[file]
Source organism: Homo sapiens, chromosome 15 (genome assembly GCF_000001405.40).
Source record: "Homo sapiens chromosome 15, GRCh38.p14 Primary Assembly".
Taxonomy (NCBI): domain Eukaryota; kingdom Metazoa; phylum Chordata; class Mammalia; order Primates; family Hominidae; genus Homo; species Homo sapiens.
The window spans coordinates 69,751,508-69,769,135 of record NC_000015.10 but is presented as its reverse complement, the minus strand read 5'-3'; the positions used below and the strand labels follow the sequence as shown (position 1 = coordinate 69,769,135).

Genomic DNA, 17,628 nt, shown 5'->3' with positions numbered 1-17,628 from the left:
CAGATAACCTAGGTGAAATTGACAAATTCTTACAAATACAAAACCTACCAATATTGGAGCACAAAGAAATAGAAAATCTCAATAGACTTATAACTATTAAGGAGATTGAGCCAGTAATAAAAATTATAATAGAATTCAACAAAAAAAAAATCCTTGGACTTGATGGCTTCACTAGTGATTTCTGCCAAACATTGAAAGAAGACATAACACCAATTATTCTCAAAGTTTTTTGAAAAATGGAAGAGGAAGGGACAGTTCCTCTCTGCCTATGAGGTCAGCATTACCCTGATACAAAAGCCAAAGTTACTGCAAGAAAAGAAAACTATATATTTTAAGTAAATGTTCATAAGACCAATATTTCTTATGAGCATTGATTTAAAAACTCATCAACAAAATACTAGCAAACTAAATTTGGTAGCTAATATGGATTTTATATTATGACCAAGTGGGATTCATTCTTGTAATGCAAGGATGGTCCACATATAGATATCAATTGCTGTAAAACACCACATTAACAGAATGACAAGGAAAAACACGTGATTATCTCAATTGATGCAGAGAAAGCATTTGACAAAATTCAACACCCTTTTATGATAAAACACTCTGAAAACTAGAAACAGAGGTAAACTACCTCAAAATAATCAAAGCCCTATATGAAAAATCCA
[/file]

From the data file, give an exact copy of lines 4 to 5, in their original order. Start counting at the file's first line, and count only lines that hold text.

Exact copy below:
The window spans coordinates 69,751,508-69,769,135 of record NC_000015.10 but is presented as its reverse complement, the minus strand read 5'-3'; the positions used below and the strand labels follow the sequence as shown (position 1 = coordinate 69,769,135).

Genomic DNA, 17,628 nt, shown 5'->3' with positions numbered 1-17,628 from the left: